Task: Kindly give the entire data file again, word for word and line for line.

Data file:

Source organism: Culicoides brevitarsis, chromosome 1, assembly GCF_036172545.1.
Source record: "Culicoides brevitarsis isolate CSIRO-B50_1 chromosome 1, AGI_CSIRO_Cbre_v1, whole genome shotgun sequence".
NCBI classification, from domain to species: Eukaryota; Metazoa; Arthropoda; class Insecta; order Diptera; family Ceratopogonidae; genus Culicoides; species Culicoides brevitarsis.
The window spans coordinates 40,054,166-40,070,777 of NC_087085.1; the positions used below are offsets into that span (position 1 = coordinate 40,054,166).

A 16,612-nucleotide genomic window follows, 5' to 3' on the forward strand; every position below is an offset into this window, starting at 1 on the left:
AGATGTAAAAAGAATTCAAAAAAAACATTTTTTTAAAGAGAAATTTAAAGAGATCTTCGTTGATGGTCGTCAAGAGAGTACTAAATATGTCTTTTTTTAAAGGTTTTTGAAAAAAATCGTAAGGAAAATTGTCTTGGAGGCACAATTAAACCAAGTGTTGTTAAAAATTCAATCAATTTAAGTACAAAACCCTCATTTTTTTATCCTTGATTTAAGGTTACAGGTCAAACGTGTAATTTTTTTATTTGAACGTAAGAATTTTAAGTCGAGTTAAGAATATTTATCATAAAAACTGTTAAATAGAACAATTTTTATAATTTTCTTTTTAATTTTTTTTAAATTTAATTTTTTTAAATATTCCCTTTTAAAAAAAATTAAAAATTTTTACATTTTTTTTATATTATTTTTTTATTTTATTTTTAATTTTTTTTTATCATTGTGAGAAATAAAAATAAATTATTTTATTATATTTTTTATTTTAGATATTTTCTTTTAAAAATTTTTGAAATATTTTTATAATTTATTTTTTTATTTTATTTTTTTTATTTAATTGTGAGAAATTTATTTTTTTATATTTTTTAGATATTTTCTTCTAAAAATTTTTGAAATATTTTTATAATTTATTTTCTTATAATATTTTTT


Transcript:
Source organism: Culicoides brevitarsis, chromosome 1, assembly GCF_036172545.1.
Source record: "Culicoides brevitarsis isolate CSIRO-B50_1 chromosome 1, AGI_CSIRO_Cbre_v1, whole genome shotgun sequence".
NCBI classification, from domain to species: Eukaryota; Metazoa; Arthropoda; class Insecta; order Diptera; family Ceratopogonidae; genus Culicoides; species Culicoides brevitarsis.
The window spans coordinates 40,054,166-40,070,777 of NC_087085.1; the positions used below are offsets into that span (position 1 = coordinate 40,054,166).

A 16,612-nucleotide genomic window follows, 5' to 3' on the forward strand; every position below is an offset into this window, starting at 1 on the left:
AGATGTAAAAAGAATTCAAAAAAAACATTTTTTTAAAGAGAAATTTAAAGAGATCTTCGTTGATGGTCGTCAAGAGAGTACTAAATATGTCTTTTTTTAAAGGTTTTTGAAAAAAATCGTAAGGAAAATTGTCTTGGAGGCACAATTAAACCAAGTGTTGTTAAAAATTCAATCAATTTAAGTACAAAACCCTCATTTTTTTATCCTTGATTTAAGGTTACAGGTCAAACGTGTAATTTTTTTATTTGAACGTAAGAATTTTAAGTCGAGTTAAGAATATTTATCATAAAAACTGTTAAATAGAACAATTTTTATAATTTTCTTTTTAATTTTTTTTAAATTTAATTTTTTTAAATATTCCCTTTTAAAAAAAATTAAAAATTTTTACATTTTTTTTATATTATTTTTTTATTTTATTTTTAATTTTTTTTTATCATTGTGAGAAATAAAAATAAATTATTTTATTATATTTTTTATTTTAGATATTTTCTTTTAAAAATTTTTGAAATATTTTTATAATTTATTTTTTTATTTTATTTTTTTTATTTAATTGTGAGAAATTTATTTTTTTATATTTTTTAGATATTTTCTTCTAAAAATTTTTGAAATATTTTTATAATTTATTTTCTTATAATATTTTTT